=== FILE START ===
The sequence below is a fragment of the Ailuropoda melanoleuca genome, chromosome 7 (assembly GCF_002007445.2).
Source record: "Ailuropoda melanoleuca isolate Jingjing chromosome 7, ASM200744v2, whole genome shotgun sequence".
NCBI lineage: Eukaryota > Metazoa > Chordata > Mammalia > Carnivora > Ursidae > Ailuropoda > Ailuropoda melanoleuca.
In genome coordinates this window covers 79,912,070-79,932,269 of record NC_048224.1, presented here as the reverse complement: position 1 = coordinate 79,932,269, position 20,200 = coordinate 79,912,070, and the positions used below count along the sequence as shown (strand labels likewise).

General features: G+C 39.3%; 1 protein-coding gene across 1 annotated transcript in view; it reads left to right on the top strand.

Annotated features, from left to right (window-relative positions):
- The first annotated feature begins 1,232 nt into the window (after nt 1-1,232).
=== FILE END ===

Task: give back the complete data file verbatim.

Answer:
The sequence below is a fragment of the Ailuropoda melanoleuca genome, chromosome 7 (assembly GCF_002007445.2).
Source record: "Ailuropoda melanoleuca isolate Jingjing chromosome 7, ASM200744v2, whole genome shotgun sequence".
NCBI lineage: Eukaryota > Metazoa > Chordata > Mammalia > Carnivora > Ursidae > Ailuropoda > Ailuropoda melanoleuca.
In genome coordinates this window covers 79,912,070-79,932,269 of record NC_048224.1, presented here as the reverse complement: position 1 = coordinate 79,932,269, position 20,200 = coordinate 79,912,070, and the positions used below count along the sequence as shown (strand labels likewise).

General features: G+C 39.3%; 1 protein-coding gene across 1 annotated transcript in view; it reads left to right on the top strand.

Annotated features, from left to right (window-relative positions):
- The first annotated feature begins 1,232 nt into the window (after nt 1-1,232).